Center for Student Achievement
Holloway Hall

Memory

Make an effort to remember:

 

Interest – Your level of interest has a huge effect on whether you will retain information. The brain prioritizes by meaning, value and relevance. To have meaning, you must understand what you are learning. In order to remember something thoroughly, you must be interested in it and think that it has value and relevance in your life.

Intent to Remember - Your attitude has much to do with whether you remember something or not. A key factor to remembering is having a positive attitude that you get it right the first time. Attention is not the same as learning, but little learning takes place without attention.

Basic Background - Your understanding of new materials depends on what you already know that you can connect it to. The more you increase your basic knowledge, the easier it is to build new knowledge on this background.

Controlling the amount and form:

Selectivity-You must determine what is most important and select those parts to begin the process of studying and learning.

Meaningful Organization--You can learn and remember better if you can group ideas into some sort of meaningful categories or groups.

 

Strengthening Neural Connections:

Recitation--Saying ideas aloud in your own words strengthens synaptic connections and gives you immediate feedback. The more feedback you get, the faster and more accurate your learning.

Visualization--The brain’s quickest and probably the longest-lasting response is to images. By making a mental picture, you use an entirely different part of the brain than you did by reading or listening.

Association--Memory is increased when facts to be learned are consciously associated with something familiar to you. Memory is essentially formed by making neural connections. Begin by asking, "What is this like that I already know and understand?".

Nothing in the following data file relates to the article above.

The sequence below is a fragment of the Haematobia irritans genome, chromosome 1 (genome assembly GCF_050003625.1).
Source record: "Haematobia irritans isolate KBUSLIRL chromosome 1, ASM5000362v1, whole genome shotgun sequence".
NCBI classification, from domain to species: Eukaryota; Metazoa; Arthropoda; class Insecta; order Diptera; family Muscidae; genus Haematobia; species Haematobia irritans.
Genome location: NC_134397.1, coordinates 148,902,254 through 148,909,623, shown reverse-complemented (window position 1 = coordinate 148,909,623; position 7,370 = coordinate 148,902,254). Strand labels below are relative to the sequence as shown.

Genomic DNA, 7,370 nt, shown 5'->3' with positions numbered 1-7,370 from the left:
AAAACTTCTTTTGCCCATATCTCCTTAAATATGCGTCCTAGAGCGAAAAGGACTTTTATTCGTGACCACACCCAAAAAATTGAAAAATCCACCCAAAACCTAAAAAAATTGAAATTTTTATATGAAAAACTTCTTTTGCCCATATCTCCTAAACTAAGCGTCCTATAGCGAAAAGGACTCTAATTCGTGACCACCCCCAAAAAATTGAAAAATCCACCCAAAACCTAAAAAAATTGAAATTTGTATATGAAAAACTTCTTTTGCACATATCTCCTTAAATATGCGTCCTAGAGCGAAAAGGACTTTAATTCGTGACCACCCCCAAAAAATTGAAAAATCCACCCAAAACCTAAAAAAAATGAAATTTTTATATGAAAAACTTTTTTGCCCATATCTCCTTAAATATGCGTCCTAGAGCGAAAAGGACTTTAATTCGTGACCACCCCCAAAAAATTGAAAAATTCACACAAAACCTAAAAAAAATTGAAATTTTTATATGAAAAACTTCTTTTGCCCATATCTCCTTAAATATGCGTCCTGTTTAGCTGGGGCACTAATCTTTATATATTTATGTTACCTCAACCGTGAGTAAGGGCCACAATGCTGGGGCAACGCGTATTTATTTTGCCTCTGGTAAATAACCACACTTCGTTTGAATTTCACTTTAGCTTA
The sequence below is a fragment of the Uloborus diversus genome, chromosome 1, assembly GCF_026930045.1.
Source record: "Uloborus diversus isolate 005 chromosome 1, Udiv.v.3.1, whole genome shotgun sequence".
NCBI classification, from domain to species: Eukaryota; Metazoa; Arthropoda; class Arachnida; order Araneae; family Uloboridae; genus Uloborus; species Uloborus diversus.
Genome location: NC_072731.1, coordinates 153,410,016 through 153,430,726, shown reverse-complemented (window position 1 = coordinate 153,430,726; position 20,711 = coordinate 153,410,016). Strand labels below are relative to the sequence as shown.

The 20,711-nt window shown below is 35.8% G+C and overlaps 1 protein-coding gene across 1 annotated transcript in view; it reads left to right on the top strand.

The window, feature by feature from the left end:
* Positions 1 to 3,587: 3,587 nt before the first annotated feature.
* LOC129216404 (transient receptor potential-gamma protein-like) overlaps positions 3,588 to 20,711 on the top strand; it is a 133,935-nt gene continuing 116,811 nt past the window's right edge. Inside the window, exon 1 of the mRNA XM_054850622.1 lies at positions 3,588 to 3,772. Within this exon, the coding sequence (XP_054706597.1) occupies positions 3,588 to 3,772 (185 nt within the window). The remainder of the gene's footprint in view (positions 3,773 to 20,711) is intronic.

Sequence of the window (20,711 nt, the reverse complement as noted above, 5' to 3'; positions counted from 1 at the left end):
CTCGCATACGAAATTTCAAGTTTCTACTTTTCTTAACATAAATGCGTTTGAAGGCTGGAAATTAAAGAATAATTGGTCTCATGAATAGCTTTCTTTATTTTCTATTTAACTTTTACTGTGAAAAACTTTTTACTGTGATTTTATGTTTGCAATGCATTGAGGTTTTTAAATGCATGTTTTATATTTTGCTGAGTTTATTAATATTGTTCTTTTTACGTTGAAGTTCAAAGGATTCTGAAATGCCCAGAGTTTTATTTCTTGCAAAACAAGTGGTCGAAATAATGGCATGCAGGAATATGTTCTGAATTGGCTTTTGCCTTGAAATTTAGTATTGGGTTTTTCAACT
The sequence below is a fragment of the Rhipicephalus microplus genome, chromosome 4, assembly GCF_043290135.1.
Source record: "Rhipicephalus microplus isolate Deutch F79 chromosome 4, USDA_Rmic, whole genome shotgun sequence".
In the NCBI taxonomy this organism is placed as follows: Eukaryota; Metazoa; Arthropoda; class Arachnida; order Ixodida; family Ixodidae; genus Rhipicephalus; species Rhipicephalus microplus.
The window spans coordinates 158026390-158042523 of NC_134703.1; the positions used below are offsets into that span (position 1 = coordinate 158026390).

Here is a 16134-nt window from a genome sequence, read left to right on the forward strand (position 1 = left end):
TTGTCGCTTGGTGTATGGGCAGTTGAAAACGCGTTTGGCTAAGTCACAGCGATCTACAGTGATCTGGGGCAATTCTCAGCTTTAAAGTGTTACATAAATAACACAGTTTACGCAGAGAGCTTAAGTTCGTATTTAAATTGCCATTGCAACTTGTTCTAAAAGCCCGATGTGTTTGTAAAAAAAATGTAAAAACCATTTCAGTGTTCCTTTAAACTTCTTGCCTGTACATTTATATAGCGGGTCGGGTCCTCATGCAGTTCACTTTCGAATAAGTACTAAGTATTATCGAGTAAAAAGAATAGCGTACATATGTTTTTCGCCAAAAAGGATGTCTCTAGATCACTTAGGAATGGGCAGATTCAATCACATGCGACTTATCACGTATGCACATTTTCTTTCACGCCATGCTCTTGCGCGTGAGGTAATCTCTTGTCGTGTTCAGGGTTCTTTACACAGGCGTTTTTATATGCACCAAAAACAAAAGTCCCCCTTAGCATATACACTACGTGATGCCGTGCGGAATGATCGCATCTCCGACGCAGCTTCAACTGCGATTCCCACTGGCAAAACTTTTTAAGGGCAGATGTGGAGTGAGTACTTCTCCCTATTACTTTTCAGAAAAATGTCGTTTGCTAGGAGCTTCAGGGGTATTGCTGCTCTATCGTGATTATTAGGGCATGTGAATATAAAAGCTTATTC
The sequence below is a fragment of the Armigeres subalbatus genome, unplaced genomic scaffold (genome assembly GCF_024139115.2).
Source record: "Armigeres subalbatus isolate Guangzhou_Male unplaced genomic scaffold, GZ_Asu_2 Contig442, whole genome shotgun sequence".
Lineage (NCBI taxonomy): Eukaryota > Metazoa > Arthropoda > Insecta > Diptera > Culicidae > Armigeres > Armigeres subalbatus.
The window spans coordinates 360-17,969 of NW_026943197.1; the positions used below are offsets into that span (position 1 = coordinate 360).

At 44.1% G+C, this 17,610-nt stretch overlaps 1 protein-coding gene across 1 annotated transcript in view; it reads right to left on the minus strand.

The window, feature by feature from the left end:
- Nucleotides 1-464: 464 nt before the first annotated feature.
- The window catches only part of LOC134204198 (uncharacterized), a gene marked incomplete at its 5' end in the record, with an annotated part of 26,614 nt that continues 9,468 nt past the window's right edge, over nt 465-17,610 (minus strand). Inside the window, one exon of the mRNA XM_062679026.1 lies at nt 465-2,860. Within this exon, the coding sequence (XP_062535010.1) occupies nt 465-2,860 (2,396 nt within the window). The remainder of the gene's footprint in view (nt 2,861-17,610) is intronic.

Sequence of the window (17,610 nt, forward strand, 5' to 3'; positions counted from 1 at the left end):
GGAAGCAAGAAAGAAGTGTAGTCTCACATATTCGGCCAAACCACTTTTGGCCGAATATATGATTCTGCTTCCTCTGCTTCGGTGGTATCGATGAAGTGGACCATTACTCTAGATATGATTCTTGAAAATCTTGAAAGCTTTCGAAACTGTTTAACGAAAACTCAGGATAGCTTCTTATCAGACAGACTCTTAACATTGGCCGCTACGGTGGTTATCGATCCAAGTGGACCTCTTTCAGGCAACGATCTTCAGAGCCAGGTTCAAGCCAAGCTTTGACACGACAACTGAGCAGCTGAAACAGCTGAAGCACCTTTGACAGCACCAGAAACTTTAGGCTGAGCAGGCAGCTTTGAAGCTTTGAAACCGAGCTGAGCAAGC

Allowing Time to Solidify Pathways:

Consolidation--Your brain must have time for new information to establish and solidify a neuronal pathway. When you make a list or review your notes right after class, you are using the principle of consolidation.

Distributed Practice--A series of shorter study sessions distributed over several days is preferable to fewer but longer study sessions.

 

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Acronyms - An acronym is an invented combination of letters. Each letter is a cue to, or suggests, an item you need to remember.

Examples include:

PEMDAS is the acronym for the sequence in solving or evaluating math equations

(Parentheses, Exponent, Multiplication, Division, Addition and Subtraction) (Please Excuse My Dear Aunt Sally)

ROY G. BIV is the acronym for the colors of the visible spectrum

(Red, Orange, Yellow, Green, Blue, Indigo, Violet)

IPMAT is the acronym for the stages of cell division

(Interphase, Prophase, Metaphase, Anaphase, Telephase)

 

An Acrostic is very much like an acronym. It is an invented sentence or poem with a first letter cue:

The first letter of each word is a cue to an idea you need to remember.

Please Excuse My Dear Aunt Sally (PEMDAS, above)

Sequence in solving or evaluating math equations

Parenthesis | Exponents | Multiplication | Division | Addition | Subtraction

Every Good Boy Deserves Fun

An acrostic for remembering a sequence of musical notes (G-clef notes on sheet music)--E, G, B, D, F

 

The Image-Name Technique: (for remembering names)

Simply invent any relationship between the name and the physical characteristics of the person. For example, if you had to remember Shirley Temple's name, you might ingrain the name in memory by noticing that she has "curly" (rhymes with Shirley) hair around her temples.